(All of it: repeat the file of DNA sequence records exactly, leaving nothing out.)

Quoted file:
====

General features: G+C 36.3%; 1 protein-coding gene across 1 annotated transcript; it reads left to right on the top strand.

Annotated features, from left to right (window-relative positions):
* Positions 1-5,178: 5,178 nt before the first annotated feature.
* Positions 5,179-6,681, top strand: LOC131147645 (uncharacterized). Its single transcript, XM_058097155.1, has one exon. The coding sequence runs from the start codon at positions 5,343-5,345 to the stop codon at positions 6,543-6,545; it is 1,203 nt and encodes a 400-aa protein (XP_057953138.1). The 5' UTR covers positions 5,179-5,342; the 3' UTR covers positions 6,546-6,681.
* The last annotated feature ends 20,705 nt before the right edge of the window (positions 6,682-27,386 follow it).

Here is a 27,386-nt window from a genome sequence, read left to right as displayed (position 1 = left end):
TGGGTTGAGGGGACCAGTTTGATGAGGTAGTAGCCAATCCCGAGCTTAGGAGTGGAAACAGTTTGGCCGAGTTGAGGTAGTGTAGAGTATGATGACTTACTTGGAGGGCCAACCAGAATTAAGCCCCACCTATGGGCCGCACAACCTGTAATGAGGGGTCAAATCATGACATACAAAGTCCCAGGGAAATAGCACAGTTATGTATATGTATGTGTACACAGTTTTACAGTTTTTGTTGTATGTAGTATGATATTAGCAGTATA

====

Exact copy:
General features: G+C 36.3%; 1 protein-coding gene across 1 annotated transcript; it reads left to right on the top strand.

Annotated features, from left to right (window-relative positions):
* Positions 1-5,178: 5,178 nt before the first annotated feature.
* Positions 5,179-6,681, top strand: LOC131147645 (uncharacterized). Its single transcript, XM_058097155.1, has one exon. The coding sequence runs from the start codon at positions 5,343-5,345 to the stop codon at positions 6,543-6,545; it is 1,203 nt and encodes a 400-aa protein (XP_057953138.1). The 5' UTR covers positions 5,179-5,342; the 3' UTR covers positions 6,546-6,681.
* The last annotated feature ends 20,705 nt before the right edge of the window (positions 6,682-27,386 follow it).

Here is a 27,386-nt window from a genome sequence, read left to right as displayed (position 1 = left end):
TGGGTTGAGGGGACCAGTTTGATGAGGTAGTAGCCAATCCCGAGCTTAGGAGTGGAAACAGTTTGGCCGAGTTGAGGTAGTGTAGAGTATGATGACTTACTTGGAGGGCCAACCAGAATTAAGCCCCACCTATGGGCCGCACAACCTGTAATGAGGGGTCAAATCATGACATACAAAGTCCCAGGGAAATAGCACAGTTATGTATATGTATGTGTACACAGTTTTACAGTTTTTGTTGTATGTAGTATGATATTAGCAGTATA